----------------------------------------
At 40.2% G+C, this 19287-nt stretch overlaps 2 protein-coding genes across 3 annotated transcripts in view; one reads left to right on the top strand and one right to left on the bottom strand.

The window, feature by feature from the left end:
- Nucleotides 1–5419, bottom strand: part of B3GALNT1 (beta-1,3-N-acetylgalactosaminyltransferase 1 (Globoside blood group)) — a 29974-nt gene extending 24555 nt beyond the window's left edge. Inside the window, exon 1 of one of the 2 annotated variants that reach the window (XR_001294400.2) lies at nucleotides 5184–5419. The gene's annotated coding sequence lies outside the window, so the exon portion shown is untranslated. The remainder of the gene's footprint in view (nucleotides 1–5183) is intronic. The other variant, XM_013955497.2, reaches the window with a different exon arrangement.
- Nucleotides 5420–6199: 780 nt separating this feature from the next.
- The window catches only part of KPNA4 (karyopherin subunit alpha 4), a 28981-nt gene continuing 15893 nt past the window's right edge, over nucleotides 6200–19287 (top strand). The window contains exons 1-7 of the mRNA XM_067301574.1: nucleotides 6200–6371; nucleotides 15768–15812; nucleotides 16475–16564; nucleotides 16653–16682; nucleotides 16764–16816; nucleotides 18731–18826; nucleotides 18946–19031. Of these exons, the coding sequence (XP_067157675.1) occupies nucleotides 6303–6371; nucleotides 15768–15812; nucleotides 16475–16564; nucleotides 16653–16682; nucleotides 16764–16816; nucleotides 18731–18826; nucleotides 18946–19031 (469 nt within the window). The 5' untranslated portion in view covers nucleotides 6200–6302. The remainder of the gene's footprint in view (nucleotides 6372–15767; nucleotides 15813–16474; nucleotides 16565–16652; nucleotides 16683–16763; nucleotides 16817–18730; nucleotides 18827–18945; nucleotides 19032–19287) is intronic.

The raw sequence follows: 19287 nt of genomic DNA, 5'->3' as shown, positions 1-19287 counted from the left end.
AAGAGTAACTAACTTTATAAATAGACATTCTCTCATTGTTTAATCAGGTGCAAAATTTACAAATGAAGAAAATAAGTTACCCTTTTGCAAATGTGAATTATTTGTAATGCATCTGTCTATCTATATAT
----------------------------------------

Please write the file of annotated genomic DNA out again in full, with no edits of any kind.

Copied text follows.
At 40.2% G+C, this 19287-nt stretch overlaps 2 protein-coding genes across 3 annotated transcripts in view; one reads left to right on the top strand and one right to left on the bottom strand.

The window, feature by feature from the left end:
- Nucleotides 1–5419, bottom strand: part of B3GALNT1 (beta-1,3-N-acetylgalactosaminyltransferase 1 (Globoside blood group)) — a 29974-nt gene extending 24555 nt beyond the window's left edge. Inside the window, exon 1 of one of the 2 annotated variants that reach the window (XR_001294400.2) lies at nucleotides 5184–5419. The gene's annotated coding sequence lies outside the window, so the exon portion shown is untranslated. The remainder of the gene's footprint in view (nucleotides 1–5183) is intronic. The other variant, XM_013955497.2, reaches the window with a different exon arrangement.
- Nucleotides 5420–6199: 780 nt separating this feature from the next.
- The window catches only part of KPNA4 (karyopherin subunit alpha 4), a 28981-nt gene continuing 15893 nt past the window's right edge, over nucleotides 6200–19287 (top strand). The window contains exons 1-7 of the mRNA XM_067301574.1: nucleotides 6200–6371; nucleotides 15768–15812; nucleotides 16475–16564; nucleotides 16653–16682; nucleotides 16764–16816; nucleotides 18731–18826; nucleotides 18946–19031. Of these exons, the coding sequence (XP_067157675.1) occupies nucleotides 6303–6371; nucleotides 15768–15812; nucleotides 16475–16564; nucleotides 16653–16682; nucleotides 16764–16816; nucleotides 18731–18826; nucleotides 18946–19031 (469 nt within the window). The 5' untranslated portion in view covers nucleotides 6200–6302. The remainder of the gene's footprint in view (nucleotides 6372–15767; nucleotides 15813–16474; nucleotides 16565–16652; nucleotides 16683–16763; nucleotides 16817–18730; nucleotides 18827–18945; nucleotides 19032–19287) is intronic.

The raw sequence follows: 19287 nt of genomic DNA, 5'->3' as shown, positions 1-19287 counted from the left end.
AAGAGTAACTAACTTTATAAATAGACATTCTCTCATTGTTTAATCAGGTGCAAAATTTACAAATGAAGAAAATAAGTTACCCTTTTGCAAATGTGAATTATTTGTAATGCATCTGTCTATCTATATAT